There is a Chinese curse that begins with the words “May you live in interesting times…”. It is believed that this means that strength of character comes from living in turbulent times, not when life is always easy. The last few years can certainly account for “interesting times” with the share market failing to sustain any upward movement, inflationary threats, interest rates diving to an amazing low then rising, constant uncertainty about oil prices and now, financial dramas in Europe playing out across global share markets. Residential property prices have stagnated, but there’s huge unmet demand for housing from both owner-occupiers and renters. How is the average investor supposed to find their way through such a rocky investment landscape?
There are many different approaches to dealing with volatility, so what are the options?
Focus on your long term goals
During 2008 and 2009, most superannuation fund members panicked when they read their statements, thinking much of their super had disappeared. However, a couple of years of poor returns must be put into perspective. The five years prior to the ‘Global Financial Crisis’ were very good for investors, but one of the unavoidable facts of life is that in seeking higher returns over the long term, there will be periods when the portfolios fall in value. The most important point to remember is that by being prepared for a poor return, and focusing on your long-term goals, you will be less likely to overreact and make a hasty investment decision.
Stick with proven investments
The best option for most long-term investors with a good asset portfolio is to sit tight and wait for markets to recover. In the meantime, remember that the long-term income an investment generates is far more important than short-term price fluctuations. The dividend yield on many shares is currently quite good, so they remain attractive investments. It is impossible to anticipate when markets might fully recover but when they do they can move quickly. It’s always the patient investors who do the best.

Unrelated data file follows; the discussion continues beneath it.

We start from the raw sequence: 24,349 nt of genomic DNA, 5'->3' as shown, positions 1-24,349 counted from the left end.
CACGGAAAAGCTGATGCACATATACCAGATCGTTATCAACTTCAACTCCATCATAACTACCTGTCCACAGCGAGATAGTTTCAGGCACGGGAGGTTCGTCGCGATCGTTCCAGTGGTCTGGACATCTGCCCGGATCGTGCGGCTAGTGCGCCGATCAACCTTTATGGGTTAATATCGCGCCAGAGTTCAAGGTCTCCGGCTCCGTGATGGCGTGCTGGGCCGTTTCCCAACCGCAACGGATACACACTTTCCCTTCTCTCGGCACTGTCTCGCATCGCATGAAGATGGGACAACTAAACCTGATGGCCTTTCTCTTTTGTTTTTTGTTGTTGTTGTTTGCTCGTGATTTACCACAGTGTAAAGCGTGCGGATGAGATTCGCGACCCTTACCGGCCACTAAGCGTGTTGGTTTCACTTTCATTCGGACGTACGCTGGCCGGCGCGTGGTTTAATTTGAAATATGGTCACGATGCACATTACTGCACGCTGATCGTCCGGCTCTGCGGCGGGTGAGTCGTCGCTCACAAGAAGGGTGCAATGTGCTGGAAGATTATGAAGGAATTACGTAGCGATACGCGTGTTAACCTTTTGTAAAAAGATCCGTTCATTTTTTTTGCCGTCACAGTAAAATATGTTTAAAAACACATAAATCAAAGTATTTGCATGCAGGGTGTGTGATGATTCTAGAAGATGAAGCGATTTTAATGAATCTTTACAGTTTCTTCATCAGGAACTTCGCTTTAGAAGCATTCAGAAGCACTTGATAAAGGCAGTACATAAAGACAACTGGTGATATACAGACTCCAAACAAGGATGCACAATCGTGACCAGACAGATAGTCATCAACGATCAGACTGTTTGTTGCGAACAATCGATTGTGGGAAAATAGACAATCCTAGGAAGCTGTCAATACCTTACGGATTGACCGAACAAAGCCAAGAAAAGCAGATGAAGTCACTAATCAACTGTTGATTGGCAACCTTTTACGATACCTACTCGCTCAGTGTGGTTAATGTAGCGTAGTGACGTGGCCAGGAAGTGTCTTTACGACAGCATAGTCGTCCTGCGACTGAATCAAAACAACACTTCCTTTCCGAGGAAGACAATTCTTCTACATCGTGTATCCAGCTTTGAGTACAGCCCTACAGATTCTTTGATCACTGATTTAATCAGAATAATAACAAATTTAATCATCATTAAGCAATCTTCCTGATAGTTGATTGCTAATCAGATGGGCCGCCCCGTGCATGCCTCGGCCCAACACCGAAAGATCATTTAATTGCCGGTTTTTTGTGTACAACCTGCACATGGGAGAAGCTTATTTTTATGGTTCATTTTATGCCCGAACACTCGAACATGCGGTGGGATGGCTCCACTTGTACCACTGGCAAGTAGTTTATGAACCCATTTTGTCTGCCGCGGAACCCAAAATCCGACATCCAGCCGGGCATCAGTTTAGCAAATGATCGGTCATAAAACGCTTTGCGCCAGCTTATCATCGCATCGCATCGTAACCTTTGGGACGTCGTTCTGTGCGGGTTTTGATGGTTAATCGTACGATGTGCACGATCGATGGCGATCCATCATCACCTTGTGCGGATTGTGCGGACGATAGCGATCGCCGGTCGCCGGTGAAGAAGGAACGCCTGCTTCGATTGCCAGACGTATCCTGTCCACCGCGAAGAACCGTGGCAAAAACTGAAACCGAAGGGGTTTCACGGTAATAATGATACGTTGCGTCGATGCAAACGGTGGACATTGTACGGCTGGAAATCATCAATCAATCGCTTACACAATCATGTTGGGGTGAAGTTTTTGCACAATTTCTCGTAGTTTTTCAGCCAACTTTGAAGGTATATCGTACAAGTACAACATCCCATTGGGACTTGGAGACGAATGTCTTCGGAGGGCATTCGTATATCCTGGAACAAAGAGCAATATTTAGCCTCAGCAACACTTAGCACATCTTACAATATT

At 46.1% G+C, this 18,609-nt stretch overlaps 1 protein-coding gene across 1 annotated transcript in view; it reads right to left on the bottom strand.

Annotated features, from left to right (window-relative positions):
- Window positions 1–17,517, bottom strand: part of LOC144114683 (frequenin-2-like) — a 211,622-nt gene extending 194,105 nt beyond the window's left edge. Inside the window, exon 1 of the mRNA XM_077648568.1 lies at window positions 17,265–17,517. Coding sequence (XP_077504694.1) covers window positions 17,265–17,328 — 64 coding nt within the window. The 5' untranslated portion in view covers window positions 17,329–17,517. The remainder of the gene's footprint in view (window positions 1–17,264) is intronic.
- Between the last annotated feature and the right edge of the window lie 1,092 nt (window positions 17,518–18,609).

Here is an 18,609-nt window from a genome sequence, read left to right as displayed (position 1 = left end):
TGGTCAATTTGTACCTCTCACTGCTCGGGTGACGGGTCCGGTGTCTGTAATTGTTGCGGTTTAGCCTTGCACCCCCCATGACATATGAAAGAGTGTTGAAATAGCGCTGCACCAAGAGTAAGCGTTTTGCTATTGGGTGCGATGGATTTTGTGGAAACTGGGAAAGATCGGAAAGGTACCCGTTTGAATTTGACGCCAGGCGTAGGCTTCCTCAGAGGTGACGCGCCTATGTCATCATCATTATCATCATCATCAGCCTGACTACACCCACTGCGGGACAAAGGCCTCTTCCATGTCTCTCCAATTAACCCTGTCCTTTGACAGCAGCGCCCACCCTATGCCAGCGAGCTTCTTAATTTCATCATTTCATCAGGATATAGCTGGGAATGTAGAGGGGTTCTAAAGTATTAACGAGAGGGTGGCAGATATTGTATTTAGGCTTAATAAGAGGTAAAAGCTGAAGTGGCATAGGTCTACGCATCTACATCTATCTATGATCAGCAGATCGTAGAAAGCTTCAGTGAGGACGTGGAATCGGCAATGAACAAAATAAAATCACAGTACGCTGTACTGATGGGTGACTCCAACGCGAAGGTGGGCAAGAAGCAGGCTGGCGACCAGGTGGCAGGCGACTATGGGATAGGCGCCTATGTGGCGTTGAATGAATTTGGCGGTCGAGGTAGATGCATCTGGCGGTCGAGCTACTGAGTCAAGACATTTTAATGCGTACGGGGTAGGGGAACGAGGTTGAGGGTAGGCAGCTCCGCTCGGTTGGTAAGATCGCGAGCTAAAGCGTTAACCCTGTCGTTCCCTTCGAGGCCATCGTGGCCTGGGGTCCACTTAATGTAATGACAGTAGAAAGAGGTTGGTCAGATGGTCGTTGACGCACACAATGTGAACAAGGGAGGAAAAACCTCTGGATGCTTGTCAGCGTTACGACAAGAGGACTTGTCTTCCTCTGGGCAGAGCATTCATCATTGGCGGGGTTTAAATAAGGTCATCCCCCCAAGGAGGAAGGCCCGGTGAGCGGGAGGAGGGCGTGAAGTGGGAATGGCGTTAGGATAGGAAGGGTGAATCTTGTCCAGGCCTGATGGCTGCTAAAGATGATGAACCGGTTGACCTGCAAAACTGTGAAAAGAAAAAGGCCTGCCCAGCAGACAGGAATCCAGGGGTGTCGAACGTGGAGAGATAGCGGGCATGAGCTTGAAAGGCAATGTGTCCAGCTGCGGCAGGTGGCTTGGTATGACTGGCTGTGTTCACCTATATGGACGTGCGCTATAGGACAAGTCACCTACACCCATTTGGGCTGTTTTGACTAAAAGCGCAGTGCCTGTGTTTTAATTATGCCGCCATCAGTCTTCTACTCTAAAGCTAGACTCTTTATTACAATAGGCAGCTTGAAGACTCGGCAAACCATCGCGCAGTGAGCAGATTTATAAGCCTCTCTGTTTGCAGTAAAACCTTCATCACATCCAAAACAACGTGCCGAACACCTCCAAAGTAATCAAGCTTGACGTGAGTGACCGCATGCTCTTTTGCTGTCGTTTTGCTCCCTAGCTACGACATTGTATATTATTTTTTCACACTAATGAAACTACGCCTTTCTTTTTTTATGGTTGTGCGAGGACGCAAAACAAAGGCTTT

Weight for age
One school of thought is that an investor’s weighting towards higher risk assets, such as shares and property, should decline as they grow older. After all, retirees are unable to add to their capital base, so in a market downturn they are often the ones who suffer the most. Age-based investing may be worth considering by people who start early and accumulate a large asset base that, even if invested conservatively, will see them comfortably through their retirement years. This may be particularly appropriate for investors who are uncomfortable with any degree of volatility. However, even if you do want to take a more conservative approach to investment in retirement, now may not be the best time to be making the switch.
There are a couple of arguments against age-based investing. To begin with, most people retiring today will want their money to last for at least 15 years, and maybe as long as 30 or 40 years. These are long investment horizons, quite compatible with maintaining a growth strategy. It is also important to note that most retirees don’t have a high level of savings, and that maintaining some growth assets in a portfolio can significantly extend the length of time that an investor’s money will last.
Dollar cost averaging
Dollar cost averaging is the process of making regular purchases of investment assets over an extended period. It can boost returns in volatile markets, as more shares or units are purchased during periods of price weakness. If you have regular contributions going into superannuation or a savings plan, you’re already taking advantage of dollar cost averaging.
Build up cash, reduce debt
If possible, build up a cash reserve. Reducing debt is also a prudent way of reducing risk.
Review and rebalance
Clearly, investors have a lot to think about during volatile times. We can help you review your portfolio and remind you of your original investment strategy.
If you’re worried or unsure, don’t hesitate to call us. We are there for you in good and not so good times.